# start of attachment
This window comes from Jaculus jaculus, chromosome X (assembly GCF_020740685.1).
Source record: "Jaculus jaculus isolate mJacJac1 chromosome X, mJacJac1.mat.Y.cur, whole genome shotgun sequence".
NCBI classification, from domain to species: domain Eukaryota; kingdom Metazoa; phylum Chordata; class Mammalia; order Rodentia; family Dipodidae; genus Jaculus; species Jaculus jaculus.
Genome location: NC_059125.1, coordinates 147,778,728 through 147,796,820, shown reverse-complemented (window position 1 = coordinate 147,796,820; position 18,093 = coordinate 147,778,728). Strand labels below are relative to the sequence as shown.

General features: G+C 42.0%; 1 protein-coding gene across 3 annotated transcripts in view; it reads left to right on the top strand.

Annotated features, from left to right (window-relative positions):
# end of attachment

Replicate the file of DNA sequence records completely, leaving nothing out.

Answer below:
This window comes from Jaculus jaculus, chromosome X (assembly GCF_020740685.1).
Source record: "Jaculus jaculus isolate mJacJac1 chromosome X, mJacJac1.mat.Y.cur, whole genome shotgun sequence".
NCBI classification, from domain to species: domain Eukaryota; kingdom Metazoa; phylum Chordata; class Mammalia; order Rodentia; family Dipodidae; genus Jaculus; species Jaculus jaculus.
Genome location: NC_059125.1, coordinates 147,778,728 through 147,796,820, shown reverse-complemented (window position 1 = coordinate 147,796,820; position 18,093 = coordinate 147,778,728). Strand labels below are relative to the sequence as shown.

General features: G+C 42.0%; 1 protein-coding gene across 3 annotated transcripts in view; it reads left to right on the top strand.

Annotated features, from left to right (window-relative positions):